The following is an update from an ally of Atlas in Nepal on the situation unfolding in Kathmandu. It is anonymous for safety concerns.
Dear Friends of Liberty,
I am writing to update you on the situation in Nepal. Politically, this must be the worst situation in the last three years. In 2006, radical revolutionary Maoists were brought into the political process through a peace deal. A constitutional assembly election was held as a part of the deal and the Maoists became the largest party (by force, I will add). They formed a government, ran it for nine months and resigned. Since that time they have been kicking and screaming about establishing an “authoritarian people’s regime” in the country. As they stepped down from the government, they have not let the parliament function and there has been no progress toward the making of a constitution.
The new Nepali constitution is due May 28th. On the 29th of May, Nepal will technically be a country without a constitution. There is no chance that the constitution, which has been in the works for two years, will be ready. Political polarization has increased like never before and the Maoists are demanding that the constitution can only be established if they are leading the government. They have made it clear in the last several months that they will establish their “authoritarian people’s regime” at any cost. They have also communicated clearly that they will use their power in the House of Representatives as well as their power in the streets to capture control of the state.
On May Day (the first of the month) they launched their next phase and the biggest ever campaign to take over government. They have made it clear that they will not give up until they achieve their mission. An estimated 1.5 million Maoists cadres from across the country took to the streets to stage a strike in hopes that the Constituent Assembly would resign. The city of Kathmandu came to a standstill. All schools, businesses, public buildings, party venues, open spaces, houses under construction, floors of department stores, and parks in the capital city were shut down and fully occupied by the Maoists. All the workers were threatened to be on the streets. Food and fuel were running out, electricity rationed. They forced households to feed and lodge at least four people every day as their duty in “support of the great revolution.”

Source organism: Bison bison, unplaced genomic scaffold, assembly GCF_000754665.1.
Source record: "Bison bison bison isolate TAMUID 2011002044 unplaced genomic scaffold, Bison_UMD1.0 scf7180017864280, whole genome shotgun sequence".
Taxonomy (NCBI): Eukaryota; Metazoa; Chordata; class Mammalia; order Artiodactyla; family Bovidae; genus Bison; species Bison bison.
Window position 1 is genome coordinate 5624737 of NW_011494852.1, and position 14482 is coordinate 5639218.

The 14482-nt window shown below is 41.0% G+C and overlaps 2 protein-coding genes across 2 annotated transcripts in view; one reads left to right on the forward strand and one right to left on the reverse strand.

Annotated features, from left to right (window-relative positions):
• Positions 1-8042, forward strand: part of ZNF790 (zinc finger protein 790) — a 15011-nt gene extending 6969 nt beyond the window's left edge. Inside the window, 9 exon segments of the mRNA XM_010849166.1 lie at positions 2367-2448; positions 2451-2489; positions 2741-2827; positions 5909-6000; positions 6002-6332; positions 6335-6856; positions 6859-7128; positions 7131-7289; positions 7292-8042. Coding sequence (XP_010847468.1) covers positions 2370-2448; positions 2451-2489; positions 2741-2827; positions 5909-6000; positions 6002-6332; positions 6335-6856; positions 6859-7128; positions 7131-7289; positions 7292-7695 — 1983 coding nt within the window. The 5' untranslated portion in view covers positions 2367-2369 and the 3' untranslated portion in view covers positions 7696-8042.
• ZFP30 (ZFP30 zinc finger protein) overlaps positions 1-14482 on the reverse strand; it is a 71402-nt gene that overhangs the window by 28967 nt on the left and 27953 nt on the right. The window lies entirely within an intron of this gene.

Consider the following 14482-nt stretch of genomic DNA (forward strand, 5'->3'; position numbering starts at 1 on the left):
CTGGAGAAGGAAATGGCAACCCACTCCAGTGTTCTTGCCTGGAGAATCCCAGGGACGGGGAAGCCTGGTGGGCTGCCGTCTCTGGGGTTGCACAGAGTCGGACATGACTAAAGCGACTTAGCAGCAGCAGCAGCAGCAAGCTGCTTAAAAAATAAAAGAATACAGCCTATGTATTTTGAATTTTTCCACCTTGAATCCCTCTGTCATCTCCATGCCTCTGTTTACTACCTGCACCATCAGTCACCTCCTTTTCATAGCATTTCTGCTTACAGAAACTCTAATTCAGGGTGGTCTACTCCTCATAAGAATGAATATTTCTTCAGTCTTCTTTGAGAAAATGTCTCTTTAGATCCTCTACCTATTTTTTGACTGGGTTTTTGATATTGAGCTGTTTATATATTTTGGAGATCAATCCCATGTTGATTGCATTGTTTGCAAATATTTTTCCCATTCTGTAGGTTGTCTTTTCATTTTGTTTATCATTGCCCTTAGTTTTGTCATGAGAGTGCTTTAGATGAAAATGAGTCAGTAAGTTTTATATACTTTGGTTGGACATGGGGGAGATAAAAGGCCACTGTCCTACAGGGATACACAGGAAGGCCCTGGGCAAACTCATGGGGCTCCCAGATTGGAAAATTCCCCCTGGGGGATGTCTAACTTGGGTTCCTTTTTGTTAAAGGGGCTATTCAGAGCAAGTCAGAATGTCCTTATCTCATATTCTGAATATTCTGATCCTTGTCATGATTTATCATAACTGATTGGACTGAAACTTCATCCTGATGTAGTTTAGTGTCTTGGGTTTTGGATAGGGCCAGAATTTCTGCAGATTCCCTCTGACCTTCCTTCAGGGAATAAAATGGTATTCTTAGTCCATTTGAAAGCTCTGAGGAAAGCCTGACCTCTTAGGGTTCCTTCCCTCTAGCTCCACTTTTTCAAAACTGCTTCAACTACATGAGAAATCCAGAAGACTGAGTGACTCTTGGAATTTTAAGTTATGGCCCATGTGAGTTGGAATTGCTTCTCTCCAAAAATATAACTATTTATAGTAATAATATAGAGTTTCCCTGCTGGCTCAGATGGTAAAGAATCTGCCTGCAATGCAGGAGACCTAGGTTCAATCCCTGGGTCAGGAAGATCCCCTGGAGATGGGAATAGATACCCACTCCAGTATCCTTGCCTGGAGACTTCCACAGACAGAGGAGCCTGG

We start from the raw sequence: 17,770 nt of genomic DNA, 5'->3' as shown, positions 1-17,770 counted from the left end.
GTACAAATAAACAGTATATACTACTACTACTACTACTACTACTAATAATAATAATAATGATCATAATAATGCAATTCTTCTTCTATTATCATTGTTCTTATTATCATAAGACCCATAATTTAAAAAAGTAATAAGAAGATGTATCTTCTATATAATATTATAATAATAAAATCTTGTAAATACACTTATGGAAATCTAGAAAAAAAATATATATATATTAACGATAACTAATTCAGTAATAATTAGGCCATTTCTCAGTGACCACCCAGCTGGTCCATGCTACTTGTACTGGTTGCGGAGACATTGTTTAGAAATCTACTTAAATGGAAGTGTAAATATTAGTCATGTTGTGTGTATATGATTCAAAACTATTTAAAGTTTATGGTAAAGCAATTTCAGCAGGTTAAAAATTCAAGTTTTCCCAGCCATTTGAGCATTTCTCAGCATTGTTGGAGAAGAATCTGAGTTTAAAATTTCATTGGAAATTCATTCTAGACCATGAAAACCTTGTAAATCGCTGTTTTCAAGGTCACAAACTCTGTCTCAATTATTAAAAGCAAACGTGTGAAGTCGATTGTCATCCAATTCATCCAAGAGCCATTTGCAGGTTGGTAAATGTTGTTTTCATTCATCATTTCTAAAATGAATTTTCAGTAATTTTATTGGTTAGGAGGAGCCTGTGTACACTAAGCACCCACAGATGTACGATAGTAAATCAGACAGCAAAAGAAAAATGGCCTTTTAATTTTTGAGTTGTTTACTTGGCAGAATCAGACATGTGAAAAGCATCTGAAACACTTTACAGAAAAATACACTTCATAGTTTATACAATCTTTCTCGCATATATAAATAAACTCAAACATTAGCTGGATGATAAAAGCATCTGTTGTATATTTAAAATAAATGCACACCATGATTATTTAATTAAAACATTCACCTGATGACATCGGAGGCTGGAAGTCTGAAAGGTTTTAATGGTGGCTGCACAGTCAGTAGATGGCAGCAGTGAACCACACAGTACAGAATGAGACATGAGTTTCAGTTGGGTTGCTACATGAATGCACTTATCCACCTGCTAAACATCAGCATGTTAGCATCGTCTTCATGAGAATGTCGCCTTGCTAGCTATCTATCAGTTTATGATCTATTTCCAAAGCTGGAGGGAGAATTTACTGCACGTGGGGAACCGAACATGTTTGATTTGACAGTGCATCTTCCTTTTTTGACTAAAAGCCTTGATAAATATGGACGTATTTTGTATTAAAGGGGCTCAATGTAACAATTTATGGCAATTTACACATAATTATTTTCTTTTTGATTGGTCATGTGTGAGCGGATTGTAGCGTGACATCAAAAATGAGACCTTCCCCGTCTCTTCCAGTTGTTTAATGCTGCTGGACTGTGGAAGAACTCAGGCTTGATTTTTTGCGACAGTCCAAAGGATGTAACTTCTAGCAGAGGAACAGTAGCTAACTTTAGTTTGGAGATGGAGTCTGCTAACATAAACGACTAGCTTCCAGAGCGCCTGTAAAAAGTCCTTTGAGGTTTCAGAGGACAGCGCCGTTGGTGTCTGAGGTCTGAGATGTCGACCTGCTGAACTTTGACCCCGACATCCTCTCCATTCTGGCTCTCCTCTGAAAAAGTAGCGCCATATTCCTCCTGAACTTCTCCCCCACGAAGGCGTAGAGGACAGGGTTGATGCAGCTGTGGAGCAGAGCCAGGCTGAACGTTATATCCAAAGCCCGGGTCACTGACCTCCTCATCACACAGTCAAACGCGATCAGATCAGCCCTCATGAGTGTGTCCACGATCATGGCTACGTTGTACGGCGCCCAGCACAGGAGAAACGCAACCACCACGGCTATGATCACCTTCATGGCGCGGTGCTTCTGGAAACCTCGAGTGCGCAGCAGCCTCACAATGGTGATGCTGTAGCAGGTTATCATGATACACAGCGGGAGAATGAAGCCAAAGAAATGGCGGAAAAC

Extortion to raise funds for this campaign has been rampant and there are several groups of Maoists cadres coming to each entity (big or small) to demand donations and the minimal ask is USD 100 and can be as big as USD 100,000 depending on the volume of business. (Nepal’s per capita income is USD 400) The whole society looked confused about what would happen in the following days! The state was prepared to take any steps necessary to maintain peace, and gathered about 15,000 forces in the city to resist the 1.5 million fighters in the street.
Fortunately, on the sixth day of the strike at least 20,000 people fought back in a counter-protest calling for end to the Maoist-led strike. The business community, human rights organizations and civil society groups said enough is enough.
After six days, their strike had failed in Kathmandu. But the future is uncertain. There is political deadlock and the United Communist Party of Nepal (Maoists) is declaring that they will put forth a new “people’s constitution” unilaterally. The situation has improved but it’s only temporary. The whole of last week we have been rallying to build up a greater campaign and coalition. I am hoping to have more updates by the end of this week.